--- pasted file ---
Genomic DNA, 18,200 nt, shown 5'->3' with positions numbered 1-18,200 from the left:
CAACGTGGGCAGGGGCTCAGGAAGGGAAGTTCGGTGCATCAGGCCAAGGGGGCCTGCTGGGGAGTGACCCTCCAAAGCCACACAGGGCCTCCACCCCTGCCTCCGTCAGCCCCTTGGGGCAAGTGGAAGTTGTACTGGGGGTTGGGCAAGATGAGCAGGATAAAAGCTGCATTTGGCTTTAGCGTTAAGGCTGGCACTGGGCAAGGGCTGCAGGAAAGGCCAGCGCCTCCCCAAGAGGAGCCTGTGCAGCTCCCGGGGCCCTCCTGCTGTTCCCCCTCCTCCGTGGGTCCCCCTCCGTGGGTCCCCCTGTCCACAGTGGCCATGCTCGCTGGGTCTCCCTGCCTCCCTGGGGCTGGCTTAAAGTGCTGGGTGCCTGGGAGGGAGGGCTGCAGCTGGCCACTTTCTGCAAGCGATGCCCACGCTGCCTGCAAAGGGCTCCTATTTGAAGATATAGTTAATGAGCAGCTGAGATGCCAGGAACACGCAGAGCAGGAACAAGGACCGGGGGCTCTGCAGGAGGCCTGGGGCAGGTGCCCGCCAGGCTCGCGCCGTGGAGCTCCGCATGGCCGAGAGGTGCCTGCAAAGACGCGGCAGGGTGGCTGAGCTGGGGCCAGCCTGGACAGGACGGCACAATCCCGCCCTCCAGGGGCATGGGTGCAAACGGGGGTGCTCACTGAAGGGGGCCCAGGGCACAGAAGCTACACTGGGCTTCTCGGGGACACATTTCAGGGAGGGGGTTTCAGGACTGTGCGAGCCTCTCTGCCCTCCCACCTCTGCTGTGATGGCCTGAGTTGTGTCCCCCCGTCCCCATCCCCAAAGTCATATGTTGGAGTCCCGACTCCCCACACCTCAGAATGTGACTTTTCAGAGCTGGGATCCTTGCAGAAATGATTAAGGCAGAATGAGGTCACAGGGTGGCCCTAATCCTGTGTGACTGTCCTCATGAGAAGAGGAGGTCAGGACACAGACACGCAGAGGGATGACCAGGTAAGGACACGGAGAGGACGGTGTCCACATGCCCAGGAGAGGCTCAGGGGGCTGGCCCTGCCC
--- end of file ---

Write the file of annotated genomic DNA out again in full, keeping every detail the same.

Genomic DNA, 18,200 nt, shown 5'->3' with positions numbered 1-18,200 from the left:
CAACGTGGGCAGGGGCTCAGGAAGGGAAGTTCGGTGCATCAGGCCAAGGGGGCCTGCTGGGGAGTGACCCTCCAAAGCCACACAGGGCCTCCACCCCTGCCTCCGTCAGCCCCTTGGGGCAAGTGGAAGTTGTACTGGGGGTTGGGCAAGATGAGCAGGATAAAAGCTGCATTTGGCTTTAGCGTTAAGGCTGGCACTGGGCAAGGGCTGCAGGAAAGGCCAGCGCCTCCCCAAGAGGAGCCTGTGCAGCTCCCGGGGCCCTCCTGCTGTTCCCCCTCCTCCGTGGGTCCCCCTCCGTGGGTCCCCCTGTCCACAGTGGCCATGCTCGCTGGGTCTCCCTGCCTCCCTGGGGCTGGCTTAAAGTGCTGGGTGCCTGGGAGGGAGGGCTGCAGCTGGCCACTTTCTGCAAGCGATGCCCACGCTGCCTGCAAAGGGCTCCTATTTGAAGATATAGTTAATGAGCAGCTGAGATGCCAGGAACACGCAGAGCAGGAACAAGGACCGGGGGCTCTGCAGGAGGCCTGGGGCAGGTGCCCGCCAGGCTCGCGCCGTGGAGCTCCGCATGGCCGAGAGGTGCCTGCAAAGACGCGGCAGGGTGGCTGAGCTGGGGCCAGCCTGGACAGGACGGCACAATCCCGCCCTCCAGGGGCATGGGTGCAAACGGGGGTGCTCACTGAAGGGGGCCCAGGGCACAGAAGCTACACTGGGCTTCTCGGGGACACATTTCAGGGAGGGGGTTTCAGGACTGTGCGAGCCTCTCTGCCCTCCCACCTCTGCTGTGATGGCCTGAGTTGTGTCCCCCCGTCCCCATCCCCAAAGTCATATGTTGGAGTCCCGACTCCCCACACCTCAGAATGTGACTTTTCAGAGCTGGGATCCTTGCAGAAATGATTAAGGCAGAATGAGGTCACAGGGTGGCCCTAATCCTGTGTGACTGTCCTCATGAGAAGAGGAGGTCAGGACACAGACACGCAGAGGGATGACCAGGTAAGGACACGGAGAGGACGGTGTCCACATGCCCAGGAGAGGCTCAGGGGGCTGGCCCTGCCC